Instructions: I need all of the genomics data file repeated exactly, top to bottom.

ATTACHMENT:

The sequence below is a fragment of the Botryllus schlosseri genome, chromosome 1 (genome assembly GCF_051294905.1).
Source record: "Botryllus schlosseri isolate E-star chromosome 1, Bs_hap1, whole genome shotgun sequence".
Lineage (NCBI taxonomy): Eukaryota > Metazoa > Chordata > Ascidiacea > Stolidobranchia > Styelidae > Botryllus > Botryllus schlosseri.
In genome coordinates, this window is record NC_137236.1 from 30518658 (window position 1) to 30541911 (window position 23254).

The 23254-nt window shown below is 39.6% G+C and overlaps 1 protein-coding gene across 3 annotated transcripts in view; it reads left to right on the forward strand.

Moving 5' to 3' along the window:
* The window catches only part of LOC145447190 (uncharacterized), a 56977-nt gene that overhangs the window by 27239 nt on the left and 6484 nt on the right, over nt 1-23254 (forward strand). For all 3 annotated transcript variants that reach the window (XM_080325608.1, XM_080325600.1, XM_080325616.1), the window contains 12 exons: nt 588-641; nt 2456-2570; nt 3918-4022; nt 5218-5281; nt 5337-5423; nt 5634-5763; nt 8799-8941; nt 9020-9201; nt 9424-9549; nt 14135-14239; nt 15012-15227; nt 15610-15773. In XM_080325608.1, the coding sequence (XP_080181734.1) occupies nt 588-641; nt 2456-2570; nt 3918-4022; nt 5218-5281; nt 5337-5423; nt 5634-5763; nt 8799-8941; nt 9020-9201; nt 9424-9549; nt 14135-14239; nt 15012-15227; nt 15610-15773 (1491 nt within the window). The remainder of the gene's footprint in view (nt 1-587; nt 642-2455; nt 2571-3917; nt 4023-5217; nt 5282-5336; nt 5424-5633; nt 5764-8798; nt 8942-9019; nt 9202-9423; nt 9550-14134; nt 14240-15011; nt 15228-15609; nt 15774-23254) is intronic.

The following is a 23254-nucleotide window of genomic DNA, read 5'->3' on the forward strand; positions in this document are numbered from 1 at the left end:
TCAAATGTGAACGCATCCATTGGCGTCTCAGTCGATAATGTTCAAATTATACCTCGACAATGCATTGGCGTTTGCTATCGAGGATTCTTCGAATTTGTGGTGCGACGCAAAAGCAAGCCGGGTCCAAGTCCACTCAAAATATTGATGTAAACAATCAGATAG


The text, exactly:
The sequence below is a fragment of the Botryllus schlosseri genome, chromosome 1 (genome assembly GCF_051294905.1).
Source record: "Botryllus schlosseri isolate E-star chromosome 1, Bs_hap1, whole genome shotgun sequence".
Lineage (NCBI taxonomy): Eukaryota > Metazoa > Chordata > Ascidiacea > Stolidobranchia > Styelidae > Botryllus > Botryllus schlosseri.
In genome coordinates, this window is record NC_137236.1 from 30518658 (window position 1) to 30541911 (window position 23254).

The 23254-nt window shown below is 39.6% G+C and overlaps 1 protein-coding gene across 3 annotated transcripts in view; it reads left to right on the forward strand.

Moving 5' to 3' along the window:
* The window catches only part of LOC145447190 (uncharacterized), a 56977-nt gene that overhangs the window by 27239 nt on the left and 6484 nt on the right, over nt 1-23254 (forward strand). For all 3 annotated transcript variants that reach the window (XM_080325608.1, XM_080325600.1, XM_080325616.1), the window contains 12 exons: nt 588-641; nt 2456-2570; nt 3918-4022; nt 5218-5281; nt 5337-5423; nt 5634-5763; nt 8799-8941; nt 9020-9201; nt 9424-9549; nt 14135-14239; nt 15012-15227; nt 15610-15773. In XM_080325608.1, the coding sequence (XP_080181734.1) occupies nt 588-641; nt 2456-2570; nt 3918-4022; nt 5218-5281; nt 5337-5423; nt 5634-5763; nt 8799-8941; nt 9020-9201; nt 9424-9549; nt 14135-14239; nt 15012-15227; nt 15610-15773 (1491 nt within the window). The remainder of the gene's footprint in view (nt 1-587; nt 642-2455; nt 2571-3917; nt 4023-5217; nt 5282-5336; nt 5424-5633; nt 5764-8798; nt 8942-9019; nt 9202-9423; nt 9550-14134; nt 14240-15011; nt 15228-15609; nt 15774-23254) is intronic.

The following is a 23254-nucleotide window of genomic DNA, read 5'->3' on the forward strand; positions in this document are numbered from 1 at the left end:
TCAAATGTGAACGCATCCATTGGCGTCTCAGTCGATAATGTTCAAATTATACCTCGACAATGCATTGGCGTTTGCTATCGAGGATTCTTCGAATTTGTGGTGCGACGCAAAAGCAAGCCGGGTCCAAGTCCACTCAAAATATTGATGTAAACAATCAGATAG